Finding Winnie

Much has been said on the ‘zombie generation’ and the effect technology is having in particular on the interpersonal skills of the young.

Catherine Caplis - Joint MD

Catherine Caplis25.04.2014

Yet there are many inspiring examples of how social media is used to connect – sometimes on a huge scale – that restores our faith in the strength of human empathy; and my own recent personal experience is a case in point.

This week, whilst on holiday in Cork, my friend’s little boy lost his beloved Winnie the Pooh comforter whilst out and about. Two days later he was still inconsolable and so I thought I would see if Twitter could lend a hand. I Tweeted the three main Cork newspapers and asked for their help and within minutes the Cork Evening Echo re-tweeted my plea.

My first Tweet went out at 10pm…within 12 hours it had been re-tweeted over 70 times, including an Irish TV presenter, a labour counsellor and a number of local Cork businesses. Within 20 minutes the local radio station Cork 96fm had contacted me and offered an interview on the next morning’s breakfast show. I even had links to replacement Winnie’s on EBay Tweeted my way.

So… what have I learnt? Well… that people are kind… that social media can be used for good as well as evil (take that you trolls!) and if you want to improve your Klout score, lose a cuddly toy (joke!) Of course it’s also reiterated something that is actually as close to my heart as Winnie is to the inconsolable two year old – social media as a tool is indeed effective but the key players in this instance were the already established media brands in press and radio.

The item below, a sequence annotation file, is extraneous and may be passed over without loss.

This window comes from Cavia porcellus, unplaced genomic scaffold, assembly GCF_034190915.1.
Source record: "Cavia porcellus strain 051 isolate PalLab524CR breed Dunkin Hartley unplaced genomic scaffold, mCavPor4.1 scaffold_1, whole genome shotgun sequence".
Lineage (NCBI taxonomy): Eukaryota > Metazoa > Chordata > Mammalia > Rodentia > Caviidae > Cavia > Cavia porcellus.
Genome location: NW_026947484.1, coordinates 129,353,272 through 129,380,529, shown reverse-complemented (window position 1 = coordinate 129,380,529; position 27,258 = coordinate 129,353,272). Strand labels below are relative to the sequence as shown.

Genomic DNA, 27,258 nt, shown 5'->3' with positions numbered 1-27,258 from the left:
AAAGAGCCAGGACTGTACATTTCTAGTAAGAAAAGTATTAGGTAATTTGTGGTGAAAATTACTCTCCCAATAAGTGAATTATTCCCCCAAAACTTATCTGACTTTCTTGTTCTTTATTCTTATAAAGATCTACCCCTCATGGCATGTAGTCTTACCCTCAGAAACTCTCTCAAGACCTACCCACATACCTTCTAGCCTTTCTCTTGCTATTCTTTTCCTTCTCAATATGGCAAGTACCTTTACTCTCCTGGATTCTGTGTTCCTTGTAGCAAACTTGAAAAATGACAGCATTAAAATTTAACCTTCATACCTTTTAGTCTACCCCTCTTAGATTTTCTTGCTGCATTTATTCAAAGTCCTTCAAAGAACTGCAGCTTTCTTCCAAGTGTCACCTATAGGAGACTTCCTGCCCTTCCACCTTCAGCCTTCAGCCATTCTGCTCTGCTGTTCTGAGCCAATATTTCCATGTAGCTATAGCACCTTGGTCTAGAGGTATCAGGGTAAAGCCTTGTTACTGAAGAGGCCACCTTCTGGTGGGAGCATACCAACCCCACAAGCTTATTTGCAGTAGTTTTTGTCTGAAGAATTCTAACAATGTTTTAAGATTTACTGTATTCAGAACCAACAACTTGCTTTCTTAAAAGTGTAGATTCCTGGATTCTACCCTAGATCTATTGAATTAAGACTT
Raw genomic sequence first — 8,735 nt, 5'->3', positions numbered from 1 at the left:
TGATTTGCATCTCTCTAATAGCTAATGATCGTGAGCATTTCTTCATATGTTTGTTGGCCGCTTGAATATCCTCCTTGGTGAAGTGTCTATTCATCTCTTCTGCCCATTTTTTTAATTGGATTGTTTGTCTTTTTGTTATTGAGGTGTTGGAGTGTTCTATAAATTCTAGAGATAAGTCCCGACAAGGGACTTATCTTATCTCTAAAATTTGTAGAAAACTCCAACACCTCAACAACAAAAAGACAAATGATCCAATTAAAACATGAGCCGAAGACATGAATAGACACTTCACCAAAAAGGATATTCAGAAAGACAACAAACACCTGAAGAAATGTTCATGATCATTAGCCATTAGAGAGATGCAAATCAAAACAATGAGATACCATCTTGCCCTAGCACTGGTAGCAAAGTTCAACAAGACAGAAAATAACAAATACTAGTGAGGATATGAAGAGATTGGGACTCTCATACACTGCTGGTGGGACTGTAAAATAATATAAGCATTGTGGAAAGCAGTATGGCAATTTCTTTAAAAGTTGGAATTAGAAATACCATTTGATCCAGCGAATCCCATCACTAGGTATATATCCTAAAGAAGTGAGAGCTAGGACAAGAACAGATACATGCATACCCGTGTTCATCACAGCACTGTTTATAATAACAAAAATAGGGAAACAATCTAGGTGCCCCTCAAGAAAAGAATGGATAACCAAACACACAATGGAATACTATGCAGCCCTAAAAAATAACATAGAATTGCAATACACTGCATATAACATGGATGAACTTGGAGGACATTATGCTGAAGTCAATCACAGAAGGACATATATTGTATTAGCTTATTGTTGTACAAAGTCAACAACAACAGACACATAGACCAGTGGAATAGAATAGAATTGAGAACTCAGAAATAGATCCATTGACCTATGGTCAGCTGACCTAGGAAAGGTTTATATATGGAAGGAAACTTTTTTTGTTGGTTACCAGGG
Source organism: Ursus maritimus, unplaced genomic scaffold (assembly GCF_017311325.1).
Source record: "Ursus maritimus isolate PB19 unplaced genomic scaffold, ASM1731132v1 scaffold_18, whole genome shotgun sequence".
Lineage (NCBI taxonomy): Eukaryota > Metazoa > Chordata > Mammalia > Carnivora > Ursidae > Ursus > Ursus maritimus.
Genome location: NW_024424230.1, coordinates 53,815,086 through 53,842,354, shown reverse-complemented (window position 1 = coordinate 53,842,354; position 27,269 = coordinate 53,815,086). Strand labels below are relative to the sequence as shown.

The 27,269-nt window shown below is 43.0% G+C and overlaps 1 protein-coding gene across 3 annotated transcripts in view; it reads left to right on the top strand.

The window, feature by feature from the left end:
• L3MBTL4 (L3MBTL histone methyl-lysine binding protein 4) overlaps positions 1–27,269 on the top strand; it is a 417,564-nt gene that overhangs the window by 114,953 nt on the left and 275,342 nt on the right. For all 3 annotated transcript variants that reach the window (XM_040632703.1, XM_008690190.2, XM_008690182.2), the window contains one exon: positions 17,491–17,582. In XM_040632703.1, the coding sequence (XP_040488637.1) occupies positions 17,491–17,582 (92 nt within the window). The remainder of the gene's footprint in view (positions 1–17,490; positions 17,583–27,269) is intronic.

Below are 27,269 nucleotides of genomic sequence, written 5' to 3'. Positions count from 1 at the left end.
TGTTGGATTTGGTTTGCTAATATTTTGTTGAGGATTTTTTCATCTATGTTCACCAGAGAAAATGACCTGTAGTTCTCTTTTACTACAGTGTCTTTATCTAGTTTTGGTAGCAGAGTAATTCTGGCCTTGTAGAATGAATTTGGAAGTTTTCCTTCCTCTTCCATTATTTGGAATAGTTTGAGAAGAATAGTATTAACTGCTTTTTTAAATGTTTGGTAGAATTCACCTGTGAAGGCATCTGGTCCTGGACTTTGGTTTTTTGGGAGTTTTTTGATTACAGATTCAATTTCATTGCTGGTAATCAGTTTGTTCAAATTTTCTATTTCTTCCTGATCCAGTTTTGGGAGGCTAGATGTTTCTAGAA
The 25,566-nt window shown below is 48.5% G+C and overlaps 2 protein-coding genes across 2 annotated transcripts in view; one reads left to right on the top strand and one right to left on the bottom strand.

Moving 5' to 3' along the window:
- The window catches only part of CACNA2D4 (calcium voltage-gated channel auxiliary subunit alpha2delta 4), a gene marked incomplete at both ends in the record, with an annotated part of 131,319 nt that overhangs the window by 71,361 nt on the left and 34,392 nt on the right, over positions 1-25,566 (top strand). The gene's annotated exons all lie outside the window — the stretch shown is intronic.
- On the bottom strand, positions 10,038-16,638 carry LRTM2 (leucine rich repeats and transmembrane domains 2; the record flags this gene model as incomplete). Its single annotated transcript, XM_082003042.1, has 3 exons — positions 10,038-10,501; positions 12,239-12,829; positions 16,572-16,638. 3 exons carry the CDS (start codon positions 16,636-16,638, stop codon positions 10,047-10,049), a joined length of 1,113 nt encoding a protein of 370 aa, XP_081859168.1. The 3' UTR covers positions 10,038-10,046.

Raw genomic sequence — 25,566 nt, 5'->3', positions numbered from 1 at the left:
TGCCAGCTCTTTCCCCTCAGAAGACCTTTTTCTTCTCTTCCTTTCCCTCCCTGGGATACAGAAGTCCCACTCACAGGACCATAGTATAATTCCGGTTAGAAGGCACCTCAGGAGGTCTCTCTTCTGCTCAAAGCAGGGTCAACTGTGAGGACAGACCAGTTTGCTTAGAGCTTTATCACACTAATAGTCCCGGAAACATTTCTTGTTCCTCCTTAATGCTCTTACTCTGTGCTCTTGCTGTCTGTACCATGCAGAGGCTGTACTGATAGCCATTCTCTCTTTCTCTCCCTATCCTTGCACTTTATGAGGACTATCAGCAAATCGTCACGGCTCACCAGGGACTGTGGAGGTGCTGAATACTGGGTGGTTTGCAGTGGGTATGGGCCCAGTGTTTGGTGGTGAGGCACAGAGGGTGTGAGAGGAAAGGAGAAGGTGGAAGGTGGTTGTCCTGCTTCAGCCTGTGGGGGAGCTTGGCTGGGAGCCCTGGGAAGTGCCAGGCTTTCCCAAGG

The reach I required was made possible by @CorkEveningEcho – with a following of 19,000 people and via Cork 96FM’s Facebook page, with 48,000 ‘likes’ – a relevant, critical mass. Both have built up this following by being a valued news and entertainment source over many years and this is something I feel is being more and more under appreciated. We increasingly read about the ‘death of journalism’, with traditional media outlets struggling to develop a profitable business model as audiences shift to digital delivery - and it is easy to be dismissive of print in particular as we all herald an age of ‘two-way communication’.

However, we should never underestimate the crucial role journalism plays in filtering, substantiating and challenging – and somehow we need to maintain a value attached to this… that provides media outlets with the revenue that will enable journalism to survive - in whatever format that might be. Otherwise, in the future will I have to rely on Justin Bieber to pick up my Tweet to get my heartfelt plea heard?

PS: The story has a happy ending – a lovely lady from Ballincollig offered the exact same Winnie and peace was restored.

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